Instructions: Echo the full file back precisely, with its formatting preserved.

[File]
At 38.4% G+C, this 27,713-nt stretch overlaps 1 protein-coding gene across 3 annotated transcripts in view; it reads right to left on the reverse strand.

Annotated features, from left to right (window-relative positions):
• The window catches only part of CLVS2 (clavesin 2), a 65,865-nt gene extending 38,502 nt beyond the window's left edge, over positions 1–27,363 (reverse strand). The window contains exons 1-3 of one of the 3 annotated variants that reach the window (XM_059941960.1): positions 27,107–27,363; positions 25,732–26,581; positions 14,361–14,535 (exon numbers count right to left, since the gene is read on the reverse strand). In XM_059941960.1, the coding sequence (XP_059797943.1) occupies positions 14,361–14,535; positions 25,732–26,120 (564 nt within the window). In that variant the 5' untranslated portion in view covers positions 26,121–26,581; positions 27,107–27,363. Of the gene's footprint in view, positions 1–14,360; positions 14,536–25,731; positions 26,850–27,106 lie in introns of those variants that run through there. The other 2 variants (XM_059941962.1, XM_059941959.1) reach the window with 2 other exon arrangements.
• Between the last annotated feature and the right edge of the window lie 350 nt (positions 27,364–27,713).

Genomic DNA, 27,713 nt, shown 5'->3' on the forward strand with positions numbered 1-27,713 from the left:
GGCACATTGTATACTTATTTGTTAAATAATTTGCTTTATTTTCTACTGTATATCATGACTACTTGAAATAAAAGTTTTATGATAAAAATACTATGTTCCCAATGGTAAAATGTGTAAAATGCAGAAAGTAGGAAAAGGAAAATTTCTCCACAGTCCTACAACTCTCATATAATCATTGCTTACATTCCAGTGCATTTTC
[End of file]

At 38.4% G+C, this 27,713-nt stretch overlaps 1 protein-coding gene across 3 annotated transcripts in view; it reads right to left on the reverse strand.

Annotated features, from left to right (window-relative positions):
• The window catches only part of CLVS2 (clavesin 2), a 65,865-nt gene extending 38,502 nt beyond the window's left edge, over positions 1–27,363 (reverse strand). The window contains exons 1-3 of one of the 3 annotated variants that reach the window (XM_059941960.1): positions 27,107–27,363; positions 25,732–26,581; positions 14,361–14,535 (exon numbers count right to left, since the gene is read on the reverse strand). In XM_059941960.1, the coding sequence (XP_059797943.1) occupies positions 14,361–14,535; positions 25,732–26,120 (564 nt within the window). In that variant the 5' untranslated portion in view covers positions 26,121–26,581; positions 27,107–27,363. Of the gene's footprint in view, positions 1–14,360; positions 14,536–25,731; positions 26,850–27,106 lie in introns of those variants that run through there. The other 2 variants (XM_059941962.1, XM_059941959.1) reach the window with 2 other exon arrangements.
• Between the last annotated feature and the right edge of the window lie 350 nt (positions 27,364–27,713).

Genomic DNA, 27,713 nt, shown 5'->3' on the forward strand with positions numbered 1-27,713 from the left:
GGCACATTGTATACTTATTTGTTAAATAATTTGCTTTATTTTCTACTGTATATCATGACTACTTGAAATAAAAGTTTTATGATAAAAATACTATGTTCCCAATGGTAAAATGTGTAAAATGCAGAAAGTAGGAAAAGGAAAATTTCTCCACAGTCCTACAACTCTCATATAATCATTGCTTACATTCCAGTGCATTTTC